Authored by: Professor Alex Maritz (La Trobe University), Professor Martin Obschonka (QUT), Dr Aron Perenyi (Swinburne University of Technology), Dr Bronwyn Eager (University of Tasmania), Bambi Price, Dr Janine Pickering and Dr Barbara Cosson (War on Wasted Talent, inc. SeniorPreneurs).
COVID-19 is taking its toll on businesses globally and Australia is no exception. Borders have closed, Qantas and Virgin have grounded their fleets, state of emergencies have been called, universities have cancelled lectures, the RBA has slashed interest rates to 0.25%, non-essential services have been halted, employees are self-isolating and working from home; and so the disruption and associated transformation is set to continue for some months.
Not only are we seeing significant changes in the way we work, the way we engage and collaborate, but also the way we run our daily lives. We are inundated with depressing news about the economic effects of COVID-19, such as job layoffs, business closures and pending recession. Yes, jobs are on the line, but evidence abounds that innovative start-up activity and opportunity entrepreneurship flourish under conditions of uncertainty, disruption and economic crisis (1). So, could this be our silver lining?
Research in the US and UK shows that keeping a strong entrepreneurial spirit is of paramount importance to avoiding a catastrophic slowdown in the economy (1). Australia is well placed with large studies showing that as a country, we have a strong entrepreneurial spirit (3).
The entrepreneurial spirit of Australians can be the antidote against the economic downturn anticipated in the aftermath of COVID-19.
We have a few things going for us in terms of how to overcome business challenges and even major business disruptions associated with COVID-19. The way ahead may not be a walk in the park, but the proactivity, innovativeness and resilience of Australian entrepreneurs can potentially help us weather the storm. Obschonka et al’s research provides insights on macropsychological factors predicting regional economic resilience during a major economic crisis, such as the impact of the COVID-19 crisis. While this research focused on specific geographical regions, it showed that regions that were more emotionally stable and had “a more prevalent entrepreneurial make-up” indicated a more limited economic impact in times of crisis (6).
Here are some encouraging facts as to why entrepreneurship offers a silver lining in the Australian context:
- Australian employees are global leaders in intrapreneurship: The recent GEM study (2) conducted by QUT found that in excess of 1.4 million people in Australia are involved in employer-sponsored entrepreneurship. Intrapreneurship is a term used for employee entrepreneurial activity within organisations. We lead the global rankings on intrapreneurship indicating Australians are keen to build wealth and make a difference.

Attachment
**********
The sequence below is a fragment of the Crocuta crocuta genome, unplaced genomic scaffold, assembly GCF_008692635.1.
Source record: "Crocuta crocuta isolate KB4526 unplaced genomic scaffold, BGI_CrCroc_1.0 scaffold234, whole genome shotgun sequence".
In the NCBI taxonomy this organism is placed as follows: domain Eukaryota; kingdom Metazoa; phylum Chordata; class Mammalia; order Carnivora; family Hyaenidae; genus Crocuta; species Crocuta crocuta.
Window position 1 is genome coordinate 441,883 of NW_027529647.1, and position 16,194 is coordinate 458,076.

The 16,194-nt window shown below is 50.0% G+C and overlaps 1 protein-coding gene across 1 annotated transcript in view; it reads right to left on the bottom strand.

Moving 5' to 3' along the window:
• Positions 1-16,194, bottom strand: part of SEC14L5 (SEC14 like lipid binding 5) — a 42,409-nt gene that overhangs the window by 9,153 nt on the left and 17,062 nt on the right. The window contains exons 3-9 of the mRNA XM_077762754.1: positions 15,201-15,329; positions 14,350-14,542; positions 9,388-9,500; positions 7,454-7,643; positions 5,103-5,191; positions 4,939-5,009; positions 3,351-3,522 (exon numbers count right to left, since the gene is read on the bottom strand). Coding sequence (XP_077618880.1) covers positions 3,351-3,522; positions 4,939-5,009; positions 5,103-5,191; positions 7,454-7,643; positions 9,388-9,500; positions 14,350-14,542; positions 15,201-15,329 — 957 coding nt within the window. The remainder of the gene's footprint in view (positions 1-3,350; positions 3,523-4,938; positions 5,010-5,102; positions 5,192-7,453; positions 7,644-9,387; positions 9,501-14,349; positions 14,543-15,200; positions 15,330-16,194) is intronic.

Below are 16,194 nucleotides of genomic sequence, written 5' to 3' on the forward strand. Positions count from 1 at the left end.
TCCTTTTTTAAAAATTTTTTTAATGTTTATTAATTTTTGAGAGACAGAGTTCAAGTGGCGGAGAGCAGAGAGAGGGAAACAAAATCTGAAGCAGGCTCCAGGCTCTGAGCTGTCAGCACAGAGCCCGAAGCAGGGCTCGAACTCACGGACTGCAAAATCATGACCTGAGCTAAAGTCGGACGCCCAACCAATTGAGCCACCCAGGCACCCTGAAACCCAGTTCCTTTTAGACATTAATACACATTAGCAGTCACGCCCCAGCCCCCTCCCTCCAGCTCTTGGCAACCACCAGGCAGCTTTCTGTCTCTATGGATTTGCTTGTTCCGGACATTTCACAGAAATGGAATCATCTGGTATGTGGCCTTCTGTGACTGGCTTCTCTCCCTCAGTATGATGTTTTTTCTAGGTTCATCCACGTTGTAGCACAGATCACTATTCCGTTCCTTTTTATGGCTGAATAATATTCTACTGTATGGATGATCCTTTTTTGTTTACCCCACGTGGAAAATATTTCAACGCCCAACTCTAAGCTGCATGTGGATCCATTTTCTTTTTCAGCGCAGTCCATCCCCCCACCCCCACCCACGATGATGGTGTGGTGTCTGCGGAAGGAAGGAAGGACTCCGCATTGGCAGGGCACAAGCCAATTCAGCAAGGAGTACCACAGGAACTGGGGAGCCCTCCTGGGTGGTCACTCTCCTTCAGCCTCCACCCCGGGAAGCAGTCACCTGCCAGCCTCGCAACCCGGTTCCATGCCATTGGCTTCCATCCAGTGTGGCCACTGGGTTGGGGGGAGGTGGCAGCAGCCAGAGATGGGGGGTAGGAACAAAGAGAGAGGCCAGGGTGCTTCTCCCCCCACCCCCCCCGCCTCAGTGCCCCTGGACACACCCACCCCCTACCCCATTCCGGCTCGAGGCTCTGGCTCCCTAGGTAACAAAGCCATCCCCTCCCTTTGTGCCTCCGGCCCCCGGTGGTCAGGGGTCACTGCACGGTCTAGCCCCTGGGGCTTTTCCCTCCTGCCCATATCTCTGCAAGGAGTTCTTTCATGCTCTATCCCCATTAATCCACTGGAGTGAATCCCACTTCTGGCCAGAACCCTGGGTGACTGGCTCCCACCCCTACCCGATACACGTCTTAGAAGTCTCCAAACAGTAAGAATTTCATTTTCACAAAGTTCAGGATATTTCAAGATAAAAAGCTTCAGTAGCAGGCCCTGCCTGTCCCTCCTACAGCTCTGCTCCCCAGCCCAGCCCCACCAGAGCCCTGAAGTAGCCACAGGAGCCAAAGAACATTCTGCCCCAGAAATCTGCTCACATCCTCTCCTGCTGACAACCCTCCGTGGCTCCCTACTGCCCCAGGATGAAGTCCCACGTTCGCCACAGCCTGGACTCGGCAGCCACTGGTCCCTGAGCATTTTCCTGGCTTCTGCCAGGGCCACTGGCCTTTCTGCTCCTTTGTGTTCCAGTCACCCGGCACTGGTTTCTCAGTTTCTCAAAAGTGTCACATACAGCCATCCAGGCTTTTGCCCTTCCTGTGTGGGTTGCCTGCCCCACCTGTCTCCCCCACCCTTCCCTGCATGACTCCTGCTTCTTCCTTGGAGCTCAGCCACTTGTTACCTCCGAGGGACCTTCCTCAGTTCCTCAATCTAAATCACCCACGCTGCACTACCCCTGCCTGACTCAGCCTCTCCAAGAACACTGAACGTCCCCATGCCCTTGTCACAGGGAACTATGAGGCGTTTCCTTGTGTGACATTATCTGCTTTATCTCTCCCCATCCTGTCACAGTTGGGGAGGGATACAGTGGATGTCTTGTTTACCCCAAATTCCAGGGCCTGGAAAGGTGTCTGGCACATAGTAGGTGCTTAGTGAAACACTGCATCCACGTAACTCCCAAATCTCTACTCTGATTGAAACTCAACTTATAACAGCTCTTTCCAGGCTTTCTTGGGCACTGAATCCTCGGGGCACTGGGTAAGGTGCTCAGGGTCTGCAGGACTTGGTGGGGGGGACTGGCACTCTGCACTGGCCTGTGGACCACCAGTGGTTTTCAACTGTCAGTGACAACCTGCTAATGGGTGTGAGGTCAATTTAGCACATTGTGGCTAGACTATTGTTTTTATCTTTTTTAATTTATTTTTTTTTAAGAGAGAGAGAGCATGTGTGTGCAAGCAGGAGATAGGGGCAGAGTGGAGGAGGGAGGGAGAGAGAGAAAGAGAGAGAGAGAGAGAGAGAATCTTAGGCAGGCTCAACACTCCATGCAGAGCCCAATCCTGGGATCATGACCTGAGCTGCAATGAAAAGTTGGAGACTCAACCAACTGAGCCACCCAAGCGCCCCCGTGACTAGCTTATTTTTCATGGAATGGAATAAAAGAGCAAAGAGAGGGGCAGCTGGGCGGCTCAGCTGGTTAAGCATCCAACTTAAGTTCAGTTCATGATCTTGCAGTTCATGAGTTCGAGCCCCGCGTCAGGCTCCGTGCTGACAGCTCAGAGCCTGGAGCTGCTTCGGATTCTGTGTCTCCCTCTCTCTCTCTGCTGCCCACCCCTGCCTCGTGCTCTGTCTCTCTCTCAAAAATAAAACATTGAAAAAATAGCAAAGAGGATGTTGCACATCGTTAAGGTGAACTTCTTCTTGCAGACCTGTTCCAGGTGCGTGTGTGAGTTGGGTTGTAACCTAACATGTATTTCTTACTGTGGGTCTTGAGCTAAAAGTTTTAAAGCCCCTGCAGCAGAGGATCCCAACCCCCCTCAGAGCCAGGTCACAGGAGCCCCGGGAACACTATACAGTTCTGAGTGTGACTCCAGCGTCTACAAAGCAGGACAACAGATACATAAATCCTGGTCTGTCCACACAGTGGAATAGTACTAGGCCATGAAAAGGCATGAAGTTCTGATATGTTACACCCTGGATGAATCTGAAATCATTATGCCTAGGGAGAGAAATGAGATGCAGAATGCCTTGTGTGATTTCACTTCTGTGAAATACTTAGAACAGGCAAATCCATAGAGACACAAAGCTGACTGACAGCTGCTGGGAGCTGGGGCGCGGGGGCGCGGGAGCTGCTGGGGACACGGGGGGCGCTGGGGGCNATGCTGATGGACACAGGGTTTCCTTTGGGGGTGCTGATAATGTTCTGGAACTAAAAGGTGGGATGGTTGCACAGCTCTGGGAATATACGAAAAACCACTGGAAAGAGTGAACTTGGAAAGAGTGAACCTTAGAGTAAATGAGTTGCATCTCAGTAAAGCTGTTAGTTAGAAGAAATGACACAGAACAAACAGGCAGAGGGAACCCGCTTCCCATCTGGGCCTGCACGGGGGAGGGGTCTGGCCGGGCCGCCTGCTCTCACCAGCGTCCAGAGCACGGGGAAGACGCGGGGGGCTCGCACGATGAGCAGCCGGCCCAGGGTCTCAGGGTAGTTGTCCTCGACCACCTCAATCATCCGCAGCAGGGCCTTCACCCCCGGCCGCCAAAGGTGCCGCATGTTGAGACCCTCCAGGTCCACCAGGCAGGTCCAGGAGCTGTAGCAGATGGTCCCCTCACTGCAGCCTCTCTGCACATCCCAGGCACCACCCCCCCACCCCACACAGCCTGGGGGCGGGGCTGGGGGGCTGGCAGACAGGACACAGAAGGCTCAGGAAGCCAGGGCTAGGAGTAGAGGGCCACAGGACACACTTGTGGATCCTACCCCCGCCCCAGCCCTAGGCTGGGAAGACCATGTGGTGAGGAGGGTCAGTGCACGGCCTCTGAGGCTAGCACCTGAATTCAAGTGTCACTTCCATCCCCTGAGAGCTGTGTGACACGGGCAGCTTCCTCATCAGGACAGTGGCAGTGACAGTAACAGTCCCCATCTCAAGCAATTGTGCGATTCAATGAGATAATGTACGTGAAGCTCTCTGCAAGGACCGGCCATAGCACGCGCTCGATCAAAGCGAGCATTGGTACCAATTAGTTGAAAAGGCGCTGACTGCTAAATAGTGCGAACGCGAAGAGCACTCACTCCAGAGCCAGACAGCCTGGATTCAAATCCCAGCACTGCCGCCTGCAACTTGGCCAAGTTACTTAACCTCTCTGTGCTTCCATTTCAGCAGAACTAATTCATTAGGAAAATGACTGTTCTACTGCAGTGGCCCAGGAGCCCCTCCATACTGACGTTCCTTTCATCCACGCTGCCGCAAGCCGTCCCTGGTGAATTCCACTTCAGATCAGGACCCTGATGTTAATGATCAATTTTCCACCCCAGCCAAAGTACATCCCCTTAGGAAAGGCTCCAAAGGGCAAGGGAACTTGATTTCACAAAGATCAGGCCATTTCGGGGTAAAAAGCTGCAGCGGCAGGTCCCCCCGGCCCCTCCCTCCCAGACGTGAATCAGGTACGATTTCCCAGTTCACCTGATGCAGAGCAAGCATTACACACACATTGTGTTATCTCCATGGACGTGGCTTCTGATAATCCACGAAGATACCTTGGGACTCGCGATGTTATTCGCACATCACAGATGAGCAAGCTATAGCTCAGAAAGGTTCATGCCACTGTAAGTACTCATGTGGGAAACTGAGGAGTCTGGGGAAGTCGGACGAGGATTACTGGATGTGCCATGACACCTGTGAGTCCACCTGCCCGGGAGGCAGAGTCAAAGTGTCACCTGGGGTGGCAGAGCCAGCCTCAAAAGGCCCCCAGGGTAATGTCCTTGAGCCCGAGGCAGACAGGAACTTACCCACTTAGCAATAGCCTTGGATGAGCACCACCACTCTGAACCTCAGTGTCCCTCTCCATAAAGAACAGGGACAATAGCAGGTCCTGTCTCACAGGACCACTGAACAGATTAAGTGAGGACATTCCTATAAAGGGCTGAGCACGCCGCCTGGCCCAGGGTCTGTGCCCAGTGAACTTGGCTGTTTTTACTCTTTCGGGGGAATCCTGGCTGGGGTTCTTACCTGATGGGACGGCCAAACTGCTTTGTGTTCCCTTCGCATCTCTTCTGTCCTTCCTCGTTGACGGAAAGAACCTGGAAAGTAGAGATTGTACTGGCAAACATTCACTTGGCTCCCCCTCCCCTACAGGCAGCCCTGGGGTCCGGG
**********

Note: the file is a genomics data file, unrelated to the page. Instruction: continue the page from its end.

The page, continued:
- Our start-up rates rank amongst the best globally: Australian entrepreneurs are amongst the most creative and innovative in the world, ranking 6th of all developed nations. Our total entrepreneurship activity rate of 12.2% is well above the average of 9.2%.
- Our ranking is similar to USA, Israel and UK, and we are #5 among 24 developed nations for job creation (3).
- The numbers of Australian senior entrepreneurs are among the highest in the world: Our profile of start-up activity is particularly strong in the senior age groups with 9.3% of 55-64 year-olds engaged in early stage entrepreneurship (3). We rank #3 globally amongst developed economies, ahead of USA (7.6%), UK (5%) and Canada (8.1%). Maritz’s research identifies senior entrepreneurship as the fastest growing sector of entrepreneurship in Australia and globally (4) and these entrepreneurs are motivated by capturing business opportunities they see based on their past experience, in their extended networks (7).
- Hybrid entrepreneurship in Australia is experiencing strong growth: Individuals who engage in self-employment activity while simultaneously holding a primary job in wage work is on the incline. Often referred to as ‘side-hustle’, ‘mumble’ or ‘moonlighting’, this form of entrepreneurship behaviour can provide a supplementary income, non-monetary benefits (such as psychological and active ageing) and a path to transition (treading the start-up waters prior to full emersion into entrepreneurship activities)(5).
The research suggests our entrepreneurial character as intrapreneurs, opportunity entrepreneurs, senior entrepreneurs and hybrid entrepreneurs has the potential to help us to come up with unique ways to deal with the challenges we face and also recognise the opportunities (and not just dangers) of the crisis and things that we can still control.
Australians have shown an extraordinary ability to bounce back from crises. The recent bushfire crisis shows how resilient, proactive and communal we are by nature. Entrepreneurship, in all of its various iterations, may just be that silver lining that enables us to recover more quickly economically after COVID-19. But to ensure this, Australia will have to keep its entrepreneurial spirit alive.
Professor Alex Maritz: firstname.lastname@example.org
The authors are currently researching diagnostic and intervention mechanisms to enhance entrepreneurship behaviour and outcomes in organisations, together with associated entrepreneurship enablers for senior entrepreneurs.